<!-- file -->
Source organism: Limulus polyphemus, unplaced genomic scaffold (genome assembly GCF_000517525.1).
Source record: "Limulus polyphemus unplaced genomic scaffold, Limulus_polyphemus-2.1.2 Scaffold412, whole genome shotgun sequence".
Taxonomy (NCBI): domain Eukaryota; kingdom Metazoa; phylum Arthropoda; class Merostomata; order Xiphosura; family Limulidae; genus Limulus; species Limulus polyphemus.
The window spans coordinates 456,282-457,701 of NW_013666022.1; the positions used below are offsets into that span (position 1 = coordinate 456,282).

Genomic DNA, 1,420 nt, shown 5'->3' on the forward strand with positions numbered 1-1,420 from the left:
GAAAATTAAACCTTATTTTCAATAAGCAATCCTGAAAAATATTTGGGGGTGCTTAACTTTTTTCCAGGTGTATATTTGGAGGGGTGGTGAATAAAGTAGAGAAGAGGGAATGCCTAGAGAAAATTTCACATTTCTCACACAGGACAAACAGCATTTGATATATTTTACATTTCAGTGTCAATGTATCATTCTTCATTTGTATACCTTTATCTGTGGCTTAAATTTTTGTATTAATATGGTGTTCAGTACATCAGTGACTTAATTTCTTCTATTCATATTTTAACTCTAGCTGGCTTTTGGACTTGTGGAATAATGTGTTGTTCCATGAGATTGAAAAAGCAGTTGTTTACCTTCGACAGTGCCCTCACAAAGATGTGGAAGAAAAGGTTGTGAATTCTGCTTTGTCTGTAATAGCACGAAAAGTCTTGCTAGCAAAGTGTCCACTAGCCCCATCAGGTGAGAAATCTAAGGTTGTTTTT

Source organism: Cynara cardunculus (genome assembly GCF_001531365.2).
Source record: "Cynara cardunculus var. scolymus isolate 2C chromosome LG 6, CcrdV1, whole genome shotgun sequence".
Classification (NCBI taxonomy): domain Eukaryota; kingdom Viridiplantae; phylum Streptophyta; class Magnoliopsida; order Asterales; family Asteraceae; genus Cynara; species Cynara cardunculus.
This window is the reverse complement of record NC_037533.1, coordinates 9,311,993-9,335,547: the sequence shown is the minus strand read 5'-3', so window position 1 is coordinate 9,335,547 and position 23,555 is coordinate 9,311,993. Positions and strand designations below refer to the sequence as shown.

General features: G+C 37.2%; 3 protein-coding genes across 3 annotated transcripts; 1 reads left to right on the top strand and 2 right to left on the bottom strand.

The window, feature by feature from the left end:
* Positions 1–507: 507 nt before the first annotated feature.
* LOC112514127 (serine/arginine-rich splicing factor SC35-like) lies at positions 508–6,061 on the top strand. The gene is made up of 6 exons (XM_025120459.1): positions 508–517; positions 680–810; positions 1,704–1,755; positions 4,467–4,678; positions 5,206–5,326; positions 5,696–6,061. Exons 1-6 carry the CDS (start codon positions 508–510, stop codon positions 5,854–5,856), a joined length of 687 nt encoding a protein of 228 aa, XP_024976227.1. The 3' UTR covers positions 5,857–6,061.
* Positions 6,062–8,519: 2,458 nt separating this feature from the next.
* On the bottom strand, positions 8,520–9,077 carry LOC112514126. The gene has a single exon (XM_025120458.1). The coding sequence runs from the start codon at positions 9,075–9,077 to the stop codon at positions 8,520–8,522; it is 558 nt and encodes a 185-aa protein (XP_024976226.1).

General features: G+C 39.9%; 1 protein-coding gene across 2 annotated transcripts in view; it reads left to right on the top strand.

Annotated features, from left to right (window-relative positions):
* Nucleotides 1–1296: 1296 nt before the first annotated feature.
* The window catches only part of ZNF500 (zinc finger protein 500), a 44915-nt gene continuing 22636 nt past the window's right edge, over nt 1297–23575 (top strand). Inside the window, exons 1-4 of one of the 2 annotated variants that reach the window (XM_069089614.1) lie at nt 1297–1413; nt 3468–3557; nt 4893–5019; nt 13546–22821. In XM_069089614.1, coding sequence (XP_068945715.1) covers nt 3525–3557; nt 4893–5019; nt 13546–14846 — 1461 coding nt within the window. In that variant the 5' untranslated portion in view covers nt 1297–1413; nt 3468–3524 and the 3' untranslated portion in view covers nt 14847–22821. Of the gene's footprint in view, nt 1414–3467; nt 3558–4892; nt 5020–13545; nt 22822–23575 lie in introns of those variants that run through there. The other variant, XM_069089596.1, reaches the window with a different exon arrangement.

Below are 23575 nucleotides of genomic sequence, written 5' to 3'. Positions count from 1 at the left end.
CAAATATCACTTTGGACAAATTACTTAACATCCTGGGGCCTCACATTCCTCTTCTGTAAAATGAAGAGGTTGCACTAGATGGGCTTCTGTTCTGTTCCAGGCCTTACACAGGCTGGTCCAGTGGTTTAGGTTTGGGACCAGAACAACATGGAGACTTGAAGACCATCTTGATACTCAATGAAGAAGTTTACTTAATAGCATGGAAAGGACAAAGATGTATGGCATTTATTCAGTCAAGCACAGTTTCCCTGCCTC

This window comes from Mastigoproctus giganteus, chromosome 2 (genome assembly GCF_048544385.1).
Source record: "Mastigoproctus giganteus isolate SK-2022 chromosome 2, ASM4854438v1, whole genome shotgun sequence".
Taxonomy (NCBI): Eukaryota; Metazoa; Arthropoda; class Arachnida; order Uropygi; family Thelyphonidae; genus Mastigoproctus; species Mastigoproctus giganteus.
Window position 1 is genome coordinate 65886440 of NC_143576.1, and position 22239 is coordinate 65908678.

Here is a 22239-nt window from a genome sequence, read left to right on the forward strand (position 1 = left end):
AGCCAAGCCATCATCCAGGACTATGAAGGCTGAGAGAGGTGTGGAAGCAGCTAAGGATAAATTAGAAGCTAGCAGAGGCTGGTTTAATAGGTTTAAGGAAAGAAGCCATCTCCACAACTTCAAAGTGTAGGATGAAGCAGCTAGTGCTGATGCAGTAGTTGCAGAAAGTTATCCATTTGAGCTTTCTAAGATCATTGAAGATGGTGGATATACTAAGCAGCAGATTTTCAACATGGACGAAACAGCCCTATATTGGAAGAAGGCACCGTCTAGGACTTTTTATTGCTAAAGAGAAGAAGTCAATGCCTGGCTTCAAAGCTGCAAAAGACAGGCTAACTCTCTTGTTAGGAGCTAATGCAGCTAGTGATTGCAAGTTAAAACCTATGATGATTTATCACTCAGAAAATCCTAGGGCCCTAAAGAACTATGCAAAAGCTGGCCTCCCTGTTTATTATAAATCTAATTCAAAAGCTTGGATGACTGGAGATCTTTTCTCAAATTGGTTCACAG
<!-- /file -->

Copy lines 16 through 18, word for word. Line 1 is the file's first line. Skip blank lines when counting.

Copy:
* On the bottom strand, positions 8,520–9,077 carry LOC112514126. The gene has a single exon (XM_025120458.1). The coding sequence runs from the start codon at positions 9,075–9,077 to the stop codon at positions 8,520–8,522; it is 558 nt and encodes a 185-aa protein (XP_024976226.1).

General features: G+C 39.9%; 1 protein-coding gene across 2 annotated transcripts in view; it reads left to right on the top strand.

Annotated features, from left to right (window-relative positions):